|map by Evan Centanni (www.polgeonow.com)|
The attack targeted a convoy carrying foreign officials, who survived the explosion, according to official sources.
The death toll from the blast at the busy main K4 intersection in the capital Mogadishu has risen to 10 and several others, mostly civilians, sustained injures.
A pro-Al-Shabaab website quoted its commanders as saying the extremist group's fighters were behind the deadly attack, vowing to continue such attacks.
State media say the targeted convoy of Somali government vehicles carrying Qatari officials and that none of the Qataris or government official was hurt in the blast.
The interior minister's vehicle was in the convoy when the explosives were detonated, but the official was not in the car. "The criminal drove the car towards the government vehicles and it exploded after it hit one of them," police officer Mohamoud Gurey told Xinhua, disclosing bystanders were among the dead.
The area was cordoned off by security forces and ambulances rushed to the scene to take the injured to nearby hospitals.
"We heard loud explosion from the K4 junction and when we came out we saw smoke coming out of burning vehicles and people lying in the street and pavement, some dead and some injured. It was terrible scene," resident Yahya Ali told Xinhua.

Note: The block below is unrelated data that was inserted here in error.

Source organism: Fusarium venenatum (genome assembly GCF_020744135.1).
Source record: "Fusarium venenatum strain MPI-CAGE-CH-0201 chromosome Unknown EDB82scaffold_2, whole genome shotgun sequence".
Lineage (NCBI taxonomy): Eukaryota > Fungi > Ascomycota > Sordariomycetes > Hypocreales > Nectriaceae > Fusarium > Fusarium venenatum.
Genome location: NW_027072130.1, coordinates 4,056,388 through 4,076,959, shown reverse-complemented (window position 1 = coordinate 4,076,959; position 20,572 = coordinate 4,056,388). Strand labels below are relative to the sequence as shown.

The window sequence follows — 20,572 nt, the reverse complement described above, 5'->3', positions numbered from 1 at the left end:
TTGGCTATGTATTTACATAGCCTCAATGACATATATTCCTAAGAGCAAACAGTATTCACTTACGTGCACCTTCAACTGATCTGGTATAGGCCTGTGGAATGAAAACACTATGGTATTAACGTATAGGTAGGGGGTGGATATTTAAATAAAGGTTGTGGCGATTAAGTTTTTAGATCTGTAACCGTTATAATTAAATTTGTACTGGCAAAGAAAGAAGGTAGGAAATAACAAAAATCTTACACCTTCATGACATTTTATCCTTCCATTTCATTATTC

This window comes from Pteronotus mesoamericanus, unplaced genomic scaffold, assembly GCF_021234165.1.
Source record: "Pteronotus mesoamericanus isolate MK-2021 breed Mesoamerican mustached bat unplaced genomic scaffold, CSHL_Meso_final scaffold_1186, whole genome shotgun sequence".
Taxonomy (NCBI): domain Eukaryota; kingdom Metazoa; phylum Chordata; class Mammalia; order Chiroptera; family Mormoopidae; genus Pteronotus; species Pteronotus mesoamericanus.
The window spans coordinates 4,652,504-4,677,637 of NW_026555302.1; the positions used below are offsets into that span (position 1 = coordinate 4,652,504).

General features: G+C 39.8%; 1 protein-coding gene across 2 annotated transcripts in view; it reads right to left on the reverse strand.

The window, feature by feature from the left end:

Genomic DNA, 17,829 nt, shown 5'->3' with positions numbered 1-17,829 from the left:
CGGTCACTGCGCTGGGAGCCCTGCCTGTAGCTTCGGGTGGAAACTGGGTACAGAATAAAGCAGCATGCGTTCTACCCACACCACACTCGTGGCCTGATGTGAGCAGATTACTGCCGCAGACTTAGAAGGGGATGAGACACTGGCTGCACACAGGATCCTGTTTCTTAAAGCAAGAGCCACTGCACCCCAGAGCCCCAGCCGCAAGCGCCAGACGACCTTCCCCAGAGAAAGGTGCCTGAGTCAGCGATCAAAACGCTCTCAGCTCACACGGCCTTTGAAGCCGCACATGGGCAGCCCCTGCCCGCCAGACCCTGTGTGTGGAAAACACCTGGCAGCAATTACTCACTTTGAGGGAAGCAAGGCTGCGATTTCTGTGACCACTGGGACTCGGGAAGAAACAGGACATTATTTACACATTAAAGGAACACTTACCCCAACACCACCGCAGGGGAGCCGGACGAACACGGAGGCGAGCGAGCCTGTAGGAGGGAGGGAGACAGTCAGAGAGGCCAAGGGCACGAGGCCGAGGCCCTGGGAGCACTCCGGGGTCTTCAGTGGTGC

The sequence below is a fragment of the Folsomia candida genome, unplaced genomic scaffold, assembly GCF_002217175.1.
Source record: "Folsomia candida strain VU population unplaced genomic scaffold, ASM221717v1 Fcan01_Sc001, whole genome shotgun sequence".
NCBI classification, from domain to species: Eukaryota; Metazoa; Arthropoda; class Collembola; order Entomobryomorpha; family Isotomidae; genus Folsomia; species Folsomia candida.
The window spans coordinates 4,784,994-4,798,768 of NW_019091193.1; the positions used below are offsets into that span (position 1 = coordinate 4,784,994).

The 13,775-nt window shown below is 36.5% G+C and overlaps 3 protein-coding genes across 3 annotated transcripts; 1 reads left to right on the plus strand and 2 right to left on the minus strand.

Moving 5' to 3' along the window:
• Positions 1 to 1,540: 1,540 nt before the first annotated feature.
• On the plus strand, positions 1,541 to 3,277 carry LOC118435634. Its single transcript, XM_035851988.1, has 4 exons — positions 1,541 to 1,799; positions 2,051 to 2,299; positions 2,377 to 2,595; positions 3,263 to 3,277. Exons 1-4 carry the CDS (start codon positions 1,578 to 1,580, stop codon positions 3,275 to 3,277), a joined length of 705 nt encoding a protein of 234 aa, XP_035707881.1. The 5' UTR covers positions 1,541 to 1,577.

The attack came four days after a security lockdown at the main streets near government installations, which was just lifted on Saturday.
Somali government officials said the security measure was aimed at preventing "terrorist attacks" that may harm people and their property.
Al-Shabaab is held responsible for a series of similar attacks against the Somali government and African Union peacekeeping forces in Somalia (AMISOM).
Last month, Al-Shabaab fighters raided the Mogadishu court building and the regional administration office, killing at least 20 people including nine attackers.
Al-Shabaab has been attempting bomb attacks in Mogadishu in a bid to demonstrate its presence after losing ground to AMISOM in August 2011.
The attacks are considered nowhere to hamper the momentum to regain law and order in the city and elsewhere in a country suffering a long-standing nightmare.
On May 7, an international conference will be held in London to support Somalia in its process of restoring stability and peace after decades of conflict.
The Horn of Africa country has witnessed instability without a strong central government since 1991 after the overthrow of the late Somali leader, Mohamed Siyad Barre.
Editor: Yang Lina